“If Hemingway had had more soul, he would've written a book like Benediction.” —Emma Broder, The Chicago Maroon
"Incisive, elegiac, and rhetorically rich. . . his finest expression yet of an aesthetic vision that, in spite of its exacting verisimilitude, achieves a mythic dimension rare in contemporary fiction. . . . Haruf's art is rigorous but transparent. Scene after scene, we appreciate that we are in the hands of a master of complex storytelling disguised as simple observation. . . . Reading [him], I am often reminded of the great Russian realists, who have a similar compressed intensity and who spent much of their writing time examining the lives of ordinary people living in small communities in wide-open spaces." —Kevin Stevens, The Dublin Review of Books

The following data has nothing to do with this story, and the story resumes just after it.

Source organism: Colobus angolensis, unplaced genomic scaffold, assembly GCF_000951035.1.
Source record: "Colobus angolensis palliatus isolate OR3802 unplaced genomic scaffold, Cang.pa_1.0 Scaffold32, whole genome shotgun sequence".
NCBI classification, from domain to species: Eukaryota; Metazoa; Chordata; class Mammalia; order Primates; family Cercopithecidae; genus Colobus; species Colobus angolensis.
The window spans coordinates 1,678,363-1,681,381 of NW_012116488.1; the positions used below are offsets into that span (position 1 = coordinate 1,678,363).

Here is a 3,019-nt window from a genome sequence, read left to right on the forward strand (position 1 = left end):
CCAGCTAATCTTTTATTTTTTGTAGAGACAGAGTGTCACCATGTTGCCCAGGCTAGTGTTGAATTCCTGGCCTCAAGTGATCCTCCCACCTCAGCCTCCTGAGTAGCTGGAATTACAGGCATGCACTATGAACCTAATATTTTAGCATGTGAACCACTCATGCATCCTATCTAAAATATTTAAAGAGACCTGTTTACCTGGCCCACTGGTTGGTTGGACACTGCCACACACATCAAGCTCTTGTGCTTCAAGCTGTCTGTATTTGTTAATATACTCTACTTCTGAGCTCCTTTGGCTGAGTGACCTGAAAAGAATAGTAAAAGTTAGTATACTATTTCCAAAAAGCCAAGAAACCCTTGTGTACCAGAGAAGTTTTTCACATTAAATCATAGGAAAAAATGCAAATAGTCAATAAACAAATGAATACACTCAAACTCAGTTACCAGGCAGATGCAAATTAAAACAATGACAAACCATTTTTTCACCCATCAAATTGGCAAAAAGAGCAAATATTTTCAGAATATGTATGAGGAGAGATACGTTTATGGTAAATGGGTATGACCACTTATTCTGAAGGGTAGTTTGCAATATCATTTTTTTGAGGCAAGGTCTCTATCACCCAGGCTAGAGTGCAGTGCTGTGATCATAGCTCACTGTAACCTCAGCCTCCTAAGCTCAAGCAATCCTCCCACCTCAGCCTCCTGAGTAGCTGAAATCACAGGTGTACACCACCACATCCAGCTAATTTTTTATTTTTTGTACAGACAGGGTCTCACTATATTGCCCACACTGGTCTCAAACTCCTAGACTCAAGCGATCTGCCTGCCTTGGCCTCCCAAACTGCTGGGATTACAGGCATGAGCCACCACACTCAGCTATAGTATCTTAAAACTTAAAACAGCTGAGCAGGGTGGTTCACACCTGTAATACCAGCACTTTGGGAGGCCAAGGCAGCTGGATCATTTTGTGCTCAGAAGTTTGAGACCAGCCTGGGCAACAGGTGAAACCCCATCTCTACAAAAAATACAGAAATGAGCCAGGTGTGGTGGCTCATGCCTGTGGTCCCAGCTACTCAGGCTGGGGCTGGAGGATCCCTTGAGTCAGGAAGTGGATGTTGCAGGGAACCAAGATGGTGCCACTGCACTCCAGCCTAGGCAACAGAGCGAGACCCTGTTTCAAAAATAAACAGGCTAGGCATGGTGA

“Benediction suggests there’s no end to the stories Haruf can tell about Holt or to the tough, gorgeous language he can summon in the process.” —Paul Elie, The New York Times Book Review
“Haruf is the master of what one of his characters calls 'the precious ordinary'. . . . With understated language and startling emotional insight, he makes you feel awe at even the most basic of human gestures.” —Ben Goldstein, Esquire
“Grace and restraint are abiding virtues in Haruf's fiction, and they resume their place of privilege in his new work. . . . For readers looking for the rewards of an intimate, meditative story, it is indeed a blessing.” —Karen R. Long, The Cleveland Plain Dealer
“Haruf is maguslike in his gifts. . . to illuminate the inevitable ways in which tributary lives meander toward confluence. . . . Perhaps not since Hemingway has an American author triggered such reader empathy with so little reliance on the subjectivity of his characters. . . . [This] is a modestly wrought wonder from one of our finest living writers.” —Bruce Machart, The Houston Chronicle
“Both sad and surprisingly uplifting in its honest and skillful examination of death, families and friendship.” —Jason Swensen, Deseret News